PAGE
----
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Re: [art_education] regarding K-6 priorities

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  • Julie Casebourn
    S... When I first started teaching at my current school, a few teachers had requests and expectations that I wasn t willing to cooperate with because the
    Message 1 of 5 , Mar 6, 2008
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      S...
          When I first started teaching at my current school, a few teachers had requests and expectations that I wasn't willing to cooperate with because the objectives were not jiving with mine as the art teacher.  Attitudes have changed somewhat over the years with my colleagues and they are more tolerant and of work that is "outside the box" .. at least the work coming from the art room, if not in their own rooms.   But.. I have never had a teacher respond as you described to work I led the students through.  It's discouraging to be on the receiving end of that, especially when you went out of your way to help.  I agree with Ken.. politely ignore future requests for help from this teacher and shake it off.   


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    • Katherine
      ... I have found that most elementary staff have little or no training in child development, as relates to drawing. The work of Viktor Lowenfeld, Rhoda
      Message 2 of 5 , Mar 6, 2008
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        --- In art_education@yahoogroups.com, "beyondskyline"
        <beyondskyline@...> wrote:
        >
        > A teacher I work with complains that her students "can't draw".

        I have found that most elementary staff have little or no training in
        child development, as relates to drawing. The work of Viktor
        Lowenfeld, Rhoda Kellogg and Betty Lark-Horowitz seems to be largely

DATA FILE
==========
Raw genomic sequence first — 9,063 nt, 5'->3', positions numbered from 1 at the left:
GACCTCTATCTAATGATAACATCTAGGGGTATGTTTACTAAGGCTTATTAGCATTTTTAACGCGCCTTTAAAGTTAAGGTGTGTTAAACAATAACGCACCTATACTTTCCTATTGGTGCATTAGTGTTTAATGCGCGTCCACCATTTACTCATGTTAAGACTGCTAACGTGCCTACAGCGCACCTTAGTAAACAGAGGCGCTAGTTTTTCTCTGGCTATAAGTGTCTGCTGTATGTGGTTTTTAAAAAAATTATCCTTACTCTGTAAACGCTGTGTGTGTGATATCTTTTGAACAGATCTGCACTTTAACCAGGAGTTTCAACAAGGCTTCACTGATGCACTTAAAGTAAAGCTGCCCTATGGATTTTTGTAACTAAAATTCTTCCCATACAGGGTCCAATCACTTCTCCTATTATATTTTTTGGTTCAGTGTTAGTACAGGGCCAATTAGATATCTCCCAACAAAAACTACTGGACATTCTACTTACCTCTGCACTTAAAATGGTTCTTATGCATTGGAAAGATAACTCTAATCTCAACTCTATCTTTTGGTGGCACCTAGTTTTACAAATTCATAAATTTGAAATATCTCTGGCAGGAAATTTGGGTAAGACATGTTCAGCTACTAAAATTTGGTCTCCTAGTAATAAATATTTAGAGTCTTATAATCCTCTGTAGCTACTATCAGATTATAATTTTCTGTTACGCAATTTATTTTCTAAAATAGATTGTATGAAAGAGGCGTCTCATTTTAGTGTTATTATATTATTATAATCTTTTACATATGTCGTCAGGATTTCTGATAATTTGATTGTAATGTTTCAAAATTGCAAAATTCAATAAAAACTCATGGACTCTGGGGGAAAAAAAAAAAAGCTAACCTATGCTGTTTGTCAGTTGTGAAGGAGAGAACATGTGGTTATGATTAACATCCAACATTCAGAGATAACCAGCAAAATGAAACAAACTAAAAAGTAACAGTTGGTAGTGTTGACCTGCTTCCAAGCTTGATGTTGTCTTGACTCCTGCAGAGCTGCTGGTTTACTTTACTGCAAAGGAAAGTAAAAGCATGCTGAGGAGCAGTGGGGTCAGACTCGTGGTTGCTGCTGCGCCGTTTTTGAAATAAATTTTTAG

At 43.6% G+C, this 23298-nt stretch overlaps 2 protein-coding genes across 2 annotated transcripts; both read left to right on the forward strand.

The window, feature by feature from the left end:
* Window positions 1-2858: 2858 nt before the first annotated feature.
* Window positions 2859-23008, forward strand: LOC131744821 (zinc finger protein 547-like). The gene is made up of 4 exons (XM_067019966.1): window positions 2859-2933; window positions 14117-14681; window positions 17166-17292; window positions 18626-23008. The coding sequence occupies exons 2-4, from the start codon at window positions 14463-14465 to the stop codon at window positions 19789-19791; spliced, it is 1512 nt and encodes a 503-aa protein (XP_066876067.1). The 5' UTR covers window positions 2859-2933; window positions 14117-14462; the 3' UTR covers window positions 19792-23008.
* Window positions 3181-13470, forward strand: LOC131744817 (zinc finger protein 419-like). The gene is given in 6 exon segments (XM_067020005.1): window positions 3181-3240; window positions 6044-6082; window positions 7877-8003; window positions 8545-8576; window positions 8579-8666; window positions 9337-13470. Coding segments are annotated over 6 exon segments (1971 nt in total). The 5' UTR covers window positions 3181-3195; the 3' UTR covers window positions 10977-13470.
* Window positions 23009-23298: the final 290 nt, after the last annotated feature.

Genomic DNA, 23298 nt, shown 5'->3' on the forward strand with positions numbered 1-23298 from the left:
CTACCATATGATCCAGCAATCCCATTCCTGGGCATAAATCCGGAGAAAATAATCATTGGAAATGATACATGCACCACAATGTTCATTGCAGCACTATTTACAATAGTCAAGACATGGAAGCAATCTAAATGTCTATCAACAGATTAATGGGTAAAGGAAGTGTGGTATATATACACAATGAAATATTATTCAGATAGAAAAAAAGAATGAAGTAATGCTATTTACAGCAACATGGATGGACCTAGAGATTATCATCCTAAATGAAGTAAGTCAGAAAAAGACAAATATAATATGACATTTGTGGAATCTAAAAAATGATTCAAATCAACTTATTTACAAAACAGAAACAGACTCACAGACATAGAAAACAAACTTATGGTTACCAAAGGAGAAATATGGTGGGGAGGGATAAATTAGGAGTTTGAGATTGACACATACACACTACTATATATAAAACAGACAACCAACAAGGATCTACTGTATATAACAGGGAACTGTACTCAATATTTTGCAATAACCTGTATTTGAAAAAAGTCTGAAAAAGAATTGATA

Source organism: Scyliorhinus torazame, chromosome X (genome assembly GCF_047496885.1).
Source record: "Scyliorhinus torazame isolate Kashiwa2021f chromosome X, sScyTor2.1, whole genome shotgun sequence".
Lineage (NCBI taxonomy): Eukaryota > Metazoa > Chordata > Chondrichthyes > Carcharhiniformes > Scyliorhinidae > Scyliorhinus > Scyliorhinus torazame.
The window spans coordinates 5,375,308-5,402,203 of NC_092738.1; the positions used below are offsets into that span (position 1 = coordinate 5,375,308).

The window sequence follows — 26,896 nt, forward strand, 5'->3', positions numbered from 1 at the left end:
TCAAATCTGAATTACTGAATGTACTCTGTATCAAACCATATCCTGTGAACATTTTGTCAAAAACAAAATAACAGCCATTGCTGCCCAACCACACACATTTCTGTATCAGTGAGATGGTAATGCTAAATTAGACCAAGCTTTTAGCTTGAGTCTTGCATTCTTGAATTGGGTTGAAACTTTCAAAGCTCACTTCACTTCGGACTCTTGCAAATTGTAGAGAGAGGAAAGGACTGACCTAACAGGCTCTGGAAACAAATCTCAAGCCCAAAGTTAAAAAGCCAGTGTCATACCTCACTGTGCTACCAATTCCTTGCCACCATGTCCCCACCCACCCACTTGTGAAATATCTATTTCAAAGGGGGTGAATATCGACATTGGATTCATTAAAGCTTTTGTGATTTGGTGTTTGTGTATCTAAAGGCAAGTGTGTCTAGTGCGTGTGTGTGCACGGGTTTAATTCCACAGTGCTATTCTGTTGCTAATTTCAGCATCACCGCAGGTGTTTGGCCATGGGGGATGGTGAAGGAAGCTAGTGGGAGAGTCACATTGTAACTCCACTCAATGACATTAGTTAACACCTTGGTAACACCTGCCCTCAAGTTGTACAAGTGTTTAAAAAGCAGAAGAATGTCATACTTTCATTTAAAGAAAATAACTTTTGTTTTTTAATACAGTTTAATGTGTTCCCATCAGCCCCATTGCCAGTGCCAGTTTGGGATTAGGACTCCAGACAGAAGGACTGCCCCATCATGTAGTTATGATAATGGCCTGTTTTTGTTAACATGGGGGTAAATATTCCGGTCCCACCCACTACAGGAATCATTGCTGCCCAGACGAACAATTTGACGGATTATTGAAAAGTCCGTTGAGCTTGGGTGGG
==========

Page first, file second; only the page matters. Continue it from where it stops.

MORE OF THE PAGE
ignored in teacher training now. I believe that art education programs
        must be giving this essential information short shrift also, as
        evidenced by the enormous amount of art teaching that is not attuned
        to child development. Howard Gardner of Multiple Intelligences fame
        also got his publishing start (ARTFUL SCRIBBLES) studying the
        'unschooled art' of children. You can Google any of the above people
        for good references.

        As a first step with your colleague, go to Craig Roland's great
        Internet content and print it out to share with her and others:

        http://www.artjunction.org/young.php

        Then, Marvin Bartel has a Beyond Wonderful website on learning and
        teaching and drawing with young children. It is both useful and
        inspiring.

        http://www.goshen.edu/art/ed/art-ed-links.html

        Good luck to you. What you find and share with others is so important
        to your young students!

        kathy douglas
        K-3 Massachusetts, retired
        Teaching for Artistic Behavior
        http://groups.yahoo.com/group/TAB-ChoiceArtEd/
      • marcia
        I would probably explain to her that kids are at varying stages of drawing realistically and you can t expect everyone to draw wonderfully, just as you would
        Message 3 of 5 , Mar 6, 2008
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          I would probably explain to her that kids are at
          varying stages of drawing realistically and you can't
          expect everyone to draw wonderfully, just as you would
          not expect every child to be able to do a perfect
          layup in basketball. One or two drawing lessons is
          not going to make a child draw incredibly
          realistically. I would recommend starting with pen or
          pencil, rather than crayon. Do demonstrations, have
          handouts, a good exercise would also be to draw still
          lifes or draw other classmates. Also she needs to
          have a positive attitude and explain what she expects
          in the drawings before hand. If she merely criticizes
          the child after the fact they will get discouraged.
          Some kids will just draw stick figures unless you
          explain to them that you want your person to have
          bones and skin, you want to see the clothes they are
          wearing, the pupil of the eye, the eyebrows, and so
          forth.




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